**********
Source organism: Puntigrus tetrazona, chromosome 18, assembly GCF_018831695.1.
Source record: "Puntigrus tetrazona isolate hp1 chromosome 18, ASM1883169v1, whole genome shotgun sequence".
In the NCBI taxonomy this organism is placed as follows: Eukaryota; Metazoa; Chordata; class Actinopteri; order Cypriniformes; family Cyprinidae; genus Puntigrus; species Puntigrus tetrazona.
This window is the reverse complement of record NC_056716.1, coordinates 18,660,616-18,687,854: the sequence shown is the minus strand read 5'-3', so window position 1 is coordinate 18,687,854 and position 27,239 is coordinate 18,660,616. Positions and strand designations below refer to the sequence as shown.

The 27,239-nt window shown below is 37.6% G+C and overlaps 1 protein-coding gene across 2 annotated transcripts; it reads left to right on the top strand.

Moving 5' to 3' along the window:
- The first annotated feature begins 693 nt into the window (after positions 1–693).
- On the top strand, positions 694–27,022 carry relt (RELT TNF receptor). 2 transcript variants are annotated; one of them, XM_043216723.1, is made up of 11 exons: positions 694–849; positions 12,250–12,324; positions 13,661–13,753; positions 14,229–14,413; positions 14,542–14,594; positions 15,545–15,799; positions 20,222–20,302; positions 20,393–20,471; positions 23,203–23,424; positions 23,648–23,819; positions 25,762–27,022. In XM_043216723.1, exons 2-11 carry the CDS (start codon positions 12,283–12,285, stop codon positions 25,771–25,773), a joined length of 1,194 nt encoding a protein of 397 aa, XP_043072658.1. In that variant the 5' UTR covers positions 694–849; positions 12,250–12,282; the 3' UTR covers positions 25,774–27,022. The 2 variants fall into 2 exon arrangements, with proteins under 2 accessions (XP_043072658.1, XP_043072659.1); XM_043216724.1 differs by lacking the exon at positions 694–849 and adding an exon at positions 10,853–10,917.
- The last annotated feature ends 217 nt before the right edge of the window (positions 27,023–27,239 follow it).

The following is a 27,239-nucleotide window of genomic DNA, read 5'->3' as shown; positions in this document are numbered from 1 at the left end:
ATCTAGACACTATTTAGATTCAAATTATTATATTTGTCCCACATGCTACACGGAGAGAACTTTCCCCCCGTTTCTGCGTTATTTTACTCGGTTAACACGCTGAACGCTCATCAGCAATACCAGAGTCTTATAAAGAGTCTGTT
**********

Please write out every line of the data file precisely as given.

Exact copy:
Source organism: Puntigrus tetrazona, chromosome 18, assembly GCF_018831695.1.
Source record: "Puntigrus tetrazona isolate hp1 chromosome 18, ASM1883169v1, whole genome shotgun sequence".
In the NCBI taxonomy this organism is placed as follows: Eukaryota; Metazoa; Chordata; class Actinopteri; order Cypriniformes; family Cyprinidae; genus Puntigrus; species Puntigrus tetrazona.
This window is the reverse complement of record NC_056716.1, coordinates 18,660,616-18,687,854: the sequence shown is the minus strand read 5'-3', so window position 1 is coordinate 18,687,854 and position 27,239 is coordinate 18,660,616. Positions and strand designations below refer to the sequence as shown.

The 27,239-nt window shown below is 37.6% G+C and overlaps 1 protein-coding gene across 2 annotated transcripts; it reads left to right on the top strand.

Moving 5' to 3' along the window:
- The first annotated feature begins 693 nt into the window (after positions 1–693).
- On the top strand, positions 694–27,022 carry relt (RELT TNF receptor). 2 transcript variants are annotated; one of them, XM_043216723.1, is made up of 11 exons: positions 694–849; positions 12,250–12,324; positions 13,661–13,753; positions 14,229–14,413; positions 14,542–14,594; positions 15,545–15,799; positions 20,222–20,302; positions 20,393–20,471; positions 23,203–23,424; positions 23,648–23,819; positions 25,762–27,022. In XM_043216723.1, exons 2-11 carry the CDS (start codon positions 12,283–12,285, stop codon positions 25,771–25,773), a joined length of 1,194 nt encoding a protein of 397 aa, XP_043072658.1. In that variant the 5' UTR covers positions 694–849; positions 12,250–12,282; the 3' UTR covers positions 25,774–27,022. The 2 variants fall into 2 exon arrangements, with proteins under 2 accessions (XP_043072658.1, XP_043072659.1); XM_043216724.1 differs by lacking the exon at positions 694–849 and adding an exon at positions 10,853–10,917.
- The last annotated feature ends 217 nt before the right edge of the window (positions 27,023–27,239 follow it).

The following is a 27,239-nucleotide window of genomic DNA, read 5'->3' as shown; positions in this document are numbered from 1 at the left end:
ATCTAGACACTATTTAGATTCAAATTATTATATTTGTCCCACATGCTACACGGAGAGAACTTTCCCCCCGTTTCTGCGTTATTTTACTCGGTTAACACGCTGAACGCTCATCAGCAATACCAGAGTCTTATAAAGAGTCTGTT